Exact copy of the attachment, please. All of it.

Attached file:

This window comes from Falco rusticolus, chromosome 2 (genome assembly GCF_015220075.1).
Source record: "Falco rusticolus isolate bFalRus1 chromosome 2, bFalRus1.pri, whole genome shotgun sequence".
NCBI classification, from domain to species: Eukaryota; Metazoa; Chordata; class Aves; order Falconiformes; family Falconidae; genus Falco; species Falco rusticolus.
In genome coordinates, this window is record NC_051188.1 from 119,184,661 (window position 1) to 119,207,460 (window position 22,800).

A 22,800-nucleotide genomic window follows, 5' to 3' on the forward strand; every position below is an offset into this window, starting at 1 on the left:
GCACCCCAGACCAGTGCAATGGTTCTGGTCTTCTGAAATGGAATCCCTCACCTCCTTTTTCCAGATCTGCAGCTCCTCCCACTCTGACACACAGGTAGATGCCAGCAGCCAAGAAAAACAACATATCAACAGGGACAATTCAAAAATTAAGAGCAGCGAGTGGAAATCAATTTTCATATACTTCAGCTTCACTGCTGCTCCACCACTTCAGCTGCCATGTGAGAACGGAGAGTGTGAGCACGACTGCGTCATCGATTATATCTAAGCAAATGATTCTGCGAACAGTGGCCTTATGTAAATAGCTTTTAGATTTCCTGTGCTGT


This window comes from Falco rusticolus, chromosome 2 (genome assembly GCF_015220075.1).
Source record: "Falco rusticolus isolate bFalRus1 chromosome 2, bFalRus1.pri, whole genome shotgun sequence".
NCBI classification, from domain to species: Eukaryota; Metazoa; Chordata; class Aves; order Falconiformes; family Falconidae; genus Falco; species Falco rusticolus.
In genome coordinates, this window is record NC_051188.1 from 119,184,661 (window position 1) to 119,207,460 (window position 22,800).

A 22,800-nucleotide genomic window follows, 5' to 3' on the forward strand; every position below is an offset into this window, starting at 1 on the left:
GCACCCCAGACCAGTGCAATGGTTCTGGTCTTCTGAAATGGAATCCCTCACCTCCTTTTTCCAGATCTGCAGCTCCTCCCACTCTGACACACAGGTAGATGCCAGCAGCCAAGAAAAACAACATATCAACAGGGACAATTCAAAAATTAAGAGCAGCGAGTGGAAATCAATTTTCATATACTTCAGCTTCACTGCTGCTCCACCACTTCAGCTGCCATGTGAGAACGGAGAGTGTGAGCACGACTGCGTCATCGATTATATCTAAGCAAATGATTCTGCGAACAGTGGCCTTATGTAAATAGCTTTTAGATTTCCTGTGCTGT